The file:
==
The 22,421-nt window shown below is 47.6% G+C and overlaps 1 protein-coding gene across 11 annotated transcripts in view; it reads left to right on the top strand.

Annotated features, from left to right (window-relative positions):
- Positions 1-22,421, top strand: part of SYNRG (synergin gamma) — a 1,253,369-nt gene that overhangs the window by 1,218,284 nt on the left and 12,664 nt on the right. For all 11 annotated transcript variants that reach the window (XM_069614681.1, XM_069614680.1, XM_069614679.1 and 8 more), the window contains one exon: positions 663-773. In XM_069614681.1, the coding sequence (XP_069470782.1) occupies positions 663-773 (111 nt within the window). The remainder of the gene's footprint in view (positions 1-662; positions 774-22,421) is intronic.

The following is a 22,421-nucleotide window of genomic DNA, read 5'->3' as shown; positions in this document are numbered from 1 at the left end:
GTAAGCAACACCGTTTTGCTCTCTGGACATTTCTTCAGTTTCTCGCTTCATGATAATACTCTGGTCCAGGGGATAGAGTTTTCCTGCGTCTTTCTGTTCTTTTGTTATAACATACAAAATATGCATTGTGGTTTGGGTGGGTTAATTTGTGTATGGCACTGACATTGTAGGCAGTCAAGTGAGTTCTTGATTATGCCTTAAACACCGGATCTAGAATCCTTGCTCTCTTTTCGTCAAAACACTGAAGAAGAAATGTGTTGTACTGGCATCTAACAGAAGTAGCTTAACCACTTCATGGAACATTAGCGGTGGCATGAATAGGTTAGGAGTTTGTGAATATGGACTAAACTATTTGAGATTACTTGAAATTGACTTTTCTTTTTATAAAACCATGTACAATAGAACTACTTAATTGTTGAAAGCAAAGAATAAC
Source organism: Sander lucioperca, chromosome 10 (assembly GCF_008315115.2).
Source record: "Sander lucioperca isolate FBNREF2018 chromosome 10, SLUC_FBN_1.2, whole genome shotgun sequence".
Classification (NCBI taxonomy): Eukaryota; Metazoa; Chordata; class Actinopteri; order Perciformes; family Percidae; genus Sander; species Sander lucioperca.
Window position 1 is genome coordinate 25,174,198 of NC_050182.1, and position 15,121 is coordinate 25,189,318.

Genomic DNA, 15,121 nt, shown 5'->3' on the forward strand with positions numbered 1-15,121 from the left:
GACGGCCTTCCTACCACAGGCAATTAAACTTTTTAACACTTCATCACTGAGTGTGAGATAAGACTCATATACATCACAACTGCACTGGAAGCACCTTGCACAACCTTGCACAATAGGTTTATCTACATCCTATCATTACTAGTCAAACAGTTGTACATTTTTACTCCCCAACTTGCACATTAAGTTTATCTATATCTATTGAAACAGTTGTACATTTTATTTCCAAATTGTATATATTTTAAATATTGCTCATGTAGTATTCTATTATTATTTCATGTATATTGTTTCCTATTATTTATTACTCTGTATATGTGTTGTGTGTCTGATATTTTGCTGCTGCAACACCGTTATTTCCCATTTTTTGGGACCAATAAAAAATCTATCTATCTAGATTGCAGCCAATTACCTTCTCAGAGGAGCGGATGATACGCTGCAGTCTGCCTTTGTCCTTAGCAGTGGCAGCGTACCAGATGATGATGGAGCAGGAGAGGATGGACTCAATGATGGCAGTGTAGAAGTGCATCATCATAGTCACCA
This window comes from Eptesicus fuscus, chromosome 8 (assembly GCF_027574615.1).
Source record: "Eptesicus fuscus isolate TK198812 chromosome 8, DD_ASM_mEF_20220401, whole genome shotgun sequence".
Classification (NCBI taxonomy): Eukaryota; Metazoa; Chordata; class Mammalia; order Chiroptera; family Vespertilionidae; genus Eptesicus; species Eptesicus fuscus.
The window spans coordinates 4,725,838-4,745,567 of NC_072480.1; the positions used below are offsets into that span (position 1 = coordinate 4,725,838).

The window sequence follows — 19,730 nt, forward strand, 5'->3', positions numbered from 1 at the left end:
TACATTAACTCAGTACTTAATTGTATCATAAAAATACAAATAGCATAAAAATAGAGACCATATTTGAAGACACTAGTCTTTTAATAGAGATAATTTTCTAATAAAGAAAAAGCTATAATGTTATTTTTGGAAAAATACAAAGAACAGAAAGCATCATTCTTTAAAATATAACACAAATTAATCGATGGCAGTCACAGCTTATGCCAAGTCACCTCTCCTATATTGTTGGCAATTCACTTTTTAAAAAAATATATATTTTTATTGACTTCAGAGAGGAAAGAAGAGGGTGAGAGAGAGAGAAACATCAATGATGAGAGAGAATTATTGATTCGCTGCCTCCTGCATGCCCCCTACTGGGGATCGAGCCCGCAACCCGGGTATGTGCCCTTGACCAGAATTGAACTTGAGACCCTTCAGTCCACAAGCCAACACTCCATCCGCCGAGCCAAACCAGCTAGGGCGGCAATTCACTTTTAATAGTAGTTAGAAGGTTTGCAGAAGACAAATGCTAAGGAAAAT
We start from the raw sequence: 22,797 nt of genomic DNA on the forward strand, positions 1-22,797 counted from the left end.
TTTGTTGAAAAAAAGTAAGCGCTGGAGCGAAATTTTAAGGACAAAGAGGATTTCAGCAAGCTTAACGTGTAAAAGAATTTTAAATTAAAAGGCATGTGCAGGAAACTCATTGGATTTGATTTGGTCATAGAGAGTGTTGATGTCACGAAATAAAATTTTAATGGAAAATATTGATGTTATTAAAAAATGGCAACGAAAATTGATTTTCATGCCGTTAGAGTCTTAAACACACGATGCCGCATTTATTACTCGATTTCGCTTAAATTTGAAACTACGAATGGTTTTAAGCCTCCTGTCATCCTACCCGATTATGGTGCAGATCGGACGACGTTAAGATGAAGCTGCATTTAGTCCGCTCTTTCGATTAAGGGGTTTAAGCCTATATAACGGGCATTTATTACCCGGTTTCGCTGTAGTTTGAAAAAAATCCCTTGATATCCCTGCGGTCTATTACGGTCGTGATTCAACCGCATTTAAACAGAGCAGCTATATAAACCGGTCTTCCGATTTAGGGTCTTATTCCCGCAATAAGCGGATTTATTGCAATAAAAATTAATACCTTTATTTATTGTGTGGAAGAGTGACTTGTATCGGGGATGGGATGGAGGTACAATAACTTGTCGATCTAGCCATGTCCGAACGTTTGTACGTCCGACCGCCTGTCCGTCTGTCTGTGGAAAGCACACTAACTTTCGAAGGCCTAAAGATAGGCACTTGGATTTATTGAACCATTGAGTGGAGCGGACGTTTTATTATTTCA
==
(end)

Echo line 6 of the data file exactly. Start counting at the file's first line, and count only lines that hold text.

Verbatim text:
Source organism: Sander lucioperca, chromosome 10 (assembly GCF_008315115.2).